Finally, last month, at a ceremony in Custume Barracks, the State made a delicate effort – bungling might be a better word – to acknowledge the bravery of those who fought at Jadotville. A Presidential Unit Citation (whatever that is) was presented to the surviving soldiers. But, neither President Higgins nor the Minister for Defence, Enda Kenny (who is also Taoiseach), turned up.
Instead an unknown mini-minister, Paul Kehoe, graced the event. He had little to say. Also present was local motormouth,‘Boxer’ Moran TD, who hoovered up whatever headlines (and votes) that were floating about.
In a one-liner, the Indo described the event in a way that characterised the Government’s attitude: ‘Soldiers involved had sought acknowledgement for their work for more than 50 years’. Their work’, mind you!
As for the film, Jadotville, which went on release almost at the same time that the State carried out their ‘recognition’ ceremony, it depicts Cruise O’Brien as a megalomaniac who is indifferent to the fate of the Irish soldiers holding Jadotville. Lt Gen McKeown is presented as indecisive and under the thumb of O’Brien.
Neither man comes out well in the film, least of all McKeown, who was in command of 20,000 troops of different nationalities and yet, showing little concern for the consequences, sends Comdt Quinlan’s ‘A’ company into mercenary held territory that had poor communication and an access route that was easily blocked to reinforcements and supplies.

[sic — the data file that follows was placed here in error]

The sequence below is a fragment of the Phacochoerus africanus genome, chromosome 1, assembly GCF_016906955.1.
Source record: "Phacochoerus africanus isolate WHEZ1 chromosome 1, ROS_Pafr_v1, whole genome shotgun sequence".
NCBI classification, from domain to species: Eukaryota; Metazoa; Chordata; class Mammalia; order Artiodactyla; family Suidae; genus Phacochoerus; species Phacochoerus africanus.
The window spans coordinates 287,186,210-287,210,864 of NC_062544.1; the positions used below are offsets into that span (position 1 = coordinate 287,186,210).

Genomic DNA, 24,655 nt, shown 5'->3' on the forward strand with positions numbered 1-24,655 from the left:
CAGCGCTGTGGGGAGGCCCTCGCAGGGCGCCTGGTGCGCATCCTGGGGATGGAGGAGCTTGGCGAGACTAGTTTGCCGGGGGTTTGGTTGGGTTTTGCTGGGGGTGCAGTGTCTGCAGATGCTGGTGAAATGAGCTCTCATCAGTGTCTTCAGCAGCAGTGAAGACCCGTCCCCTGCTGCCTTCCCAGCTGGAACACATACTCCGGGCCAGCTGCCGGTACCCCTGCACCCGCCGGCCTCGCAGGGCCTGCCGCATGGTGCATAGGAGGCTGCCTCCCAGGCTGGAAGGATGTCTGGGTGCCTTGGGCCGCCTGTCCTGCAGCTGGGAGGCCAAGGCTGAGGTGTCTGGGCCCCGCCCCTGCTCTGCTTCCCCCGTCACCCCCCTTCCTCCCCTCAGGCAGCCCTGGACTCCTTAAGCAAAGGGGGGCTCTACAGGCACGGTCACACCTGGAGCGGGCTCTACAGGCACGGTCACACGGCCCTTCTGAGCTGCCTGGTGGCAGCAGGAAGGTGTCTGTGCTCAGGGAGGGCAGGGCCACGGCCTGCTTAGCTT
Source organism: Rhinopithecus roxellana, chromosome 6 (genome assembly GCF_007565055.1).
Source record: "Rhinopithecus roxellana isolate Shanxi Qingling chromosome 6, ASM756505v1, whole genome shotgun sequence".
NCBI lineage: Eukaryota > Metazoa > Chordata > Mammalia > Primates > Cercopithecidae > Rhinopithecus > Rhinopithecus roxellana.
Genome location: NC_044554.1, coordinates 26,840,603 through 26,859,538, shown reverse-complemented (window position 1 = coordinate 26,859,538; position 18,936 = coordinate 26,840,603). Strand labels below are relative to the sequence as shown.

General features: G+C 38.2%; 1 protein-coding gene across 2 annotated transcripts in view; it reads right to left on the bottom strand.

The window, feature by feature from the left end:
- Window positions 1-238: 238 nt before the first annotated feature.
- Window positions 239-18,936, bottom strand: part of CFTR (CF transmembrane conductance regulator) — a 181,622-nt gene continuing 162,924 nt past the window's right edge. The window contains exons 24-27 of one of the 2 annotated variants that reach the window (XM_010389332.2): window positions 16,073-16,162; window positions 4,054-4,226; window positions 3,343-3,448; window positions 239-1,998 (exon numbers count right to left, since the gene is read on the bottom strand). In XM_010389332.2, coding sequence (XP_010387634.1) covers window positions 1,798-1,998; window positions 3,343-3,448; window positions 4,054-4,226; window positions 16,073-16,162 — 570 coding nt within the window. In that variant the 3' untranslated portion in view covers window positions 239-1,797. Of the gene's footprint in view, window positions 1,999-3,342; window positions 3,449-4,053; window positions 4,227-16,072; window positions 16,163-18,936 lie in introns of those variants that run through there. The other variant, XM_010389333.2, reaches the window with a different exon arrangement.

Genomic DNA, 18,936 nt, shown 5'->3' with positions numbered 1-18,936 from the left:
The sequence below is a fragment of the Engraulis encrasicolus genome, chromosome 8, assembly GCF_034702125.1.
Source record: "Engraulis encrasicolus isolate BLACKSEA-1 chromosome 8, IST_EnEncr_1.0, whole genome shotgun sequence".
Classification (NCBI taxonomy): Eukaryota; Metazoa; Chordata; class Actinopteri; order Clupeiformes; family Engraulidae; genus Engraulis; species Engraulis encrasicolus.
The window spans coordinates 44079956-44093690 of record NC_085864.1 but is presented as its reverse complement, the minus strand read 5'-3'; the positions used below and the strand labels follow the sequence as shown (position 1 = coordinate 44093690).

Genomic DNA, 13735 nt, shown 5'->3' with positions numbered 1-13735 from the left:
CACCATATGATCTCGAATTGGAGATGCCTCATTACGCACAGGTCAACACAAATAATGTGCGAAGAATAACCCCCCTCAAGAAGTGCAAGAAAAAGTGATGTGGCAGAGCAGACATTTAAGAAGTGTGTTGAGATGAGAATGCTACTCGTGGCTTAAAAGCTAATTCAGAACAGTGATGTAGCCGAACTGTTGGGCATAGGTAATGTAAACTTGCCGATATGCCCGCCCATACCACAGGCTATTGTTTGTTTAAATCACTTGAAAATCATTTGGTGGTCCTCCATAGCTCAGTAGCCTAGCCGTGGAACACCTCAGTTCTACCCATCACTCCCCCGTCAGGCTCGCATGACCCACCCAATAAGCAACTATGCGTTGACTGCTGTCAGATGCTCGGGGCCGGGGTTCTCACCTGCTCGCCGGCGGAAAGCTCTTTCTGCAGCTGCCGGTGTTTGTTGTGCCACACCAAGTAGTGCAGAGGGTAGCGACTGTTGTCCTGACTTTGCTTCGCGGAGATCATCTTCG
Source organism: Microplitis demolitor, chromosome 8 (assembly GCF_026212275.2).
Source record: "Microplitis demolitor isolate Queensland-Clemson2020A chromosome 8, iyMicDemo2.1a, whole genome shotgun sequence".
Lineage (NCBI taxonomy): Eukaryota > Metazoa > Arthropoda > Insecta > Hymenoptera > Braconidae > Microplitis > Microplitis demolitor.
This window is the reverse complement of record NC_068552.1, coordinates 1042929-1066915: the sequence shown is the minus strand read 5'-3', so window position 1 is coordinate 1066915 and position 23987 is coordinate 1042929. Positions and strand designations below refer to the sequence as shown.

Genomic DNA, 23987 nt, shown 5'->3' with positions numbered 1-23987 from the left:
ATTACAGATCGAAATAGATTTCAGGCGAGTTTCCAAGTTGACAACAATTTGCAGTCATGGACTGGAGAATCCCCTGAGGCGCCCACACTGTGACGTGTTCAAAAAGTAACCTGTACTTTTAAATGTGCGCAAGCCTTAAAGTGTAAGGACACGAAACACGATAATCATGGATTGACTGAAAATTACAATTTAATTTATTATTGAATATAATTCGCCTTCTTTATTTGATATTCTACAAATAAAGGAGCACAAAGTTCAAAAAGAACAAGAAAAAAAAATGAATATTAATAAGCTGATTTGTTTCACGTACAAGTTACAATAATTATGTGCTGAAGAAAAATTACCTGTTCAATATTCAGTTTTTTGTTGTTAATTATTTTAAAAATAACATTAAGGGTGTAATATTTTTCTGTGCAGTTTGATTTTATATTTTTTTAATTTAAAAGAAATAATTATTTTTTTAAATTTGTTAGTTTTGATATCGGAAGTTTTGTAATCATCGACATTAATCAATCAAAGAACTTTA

At the end of the film, Comdt Quinlan, on behalf of himself and the men, socks Lt Gen McKeown on the chin. The scene met with cheers from the audience, and although it was clearly a bit of poetic licence on the part of the filmmakers, it caught the mood.
As for the contemptible ‘Cruiser’, regular Irish soldiers universally detested him. The film, however, does not record the dismal trajectory of his later political career when he was forced to step down from his UN position and from the Irish diplomatic service in the wake of ‘war-mongering’ accusations from the international community. As Britain’s prime minister, Harold Macmillan cruelly said: he was ‘an unimportant, expendable man’.
But Cruise O’Brien’s Congo antics did not put an end to his partiality for mischief-making. In the 1969 general election, he bounced back on winning a seat for the Labour Party in Dublin North-East. During the years 1973-77 he became the most loathed government minister since the Irish Civil War.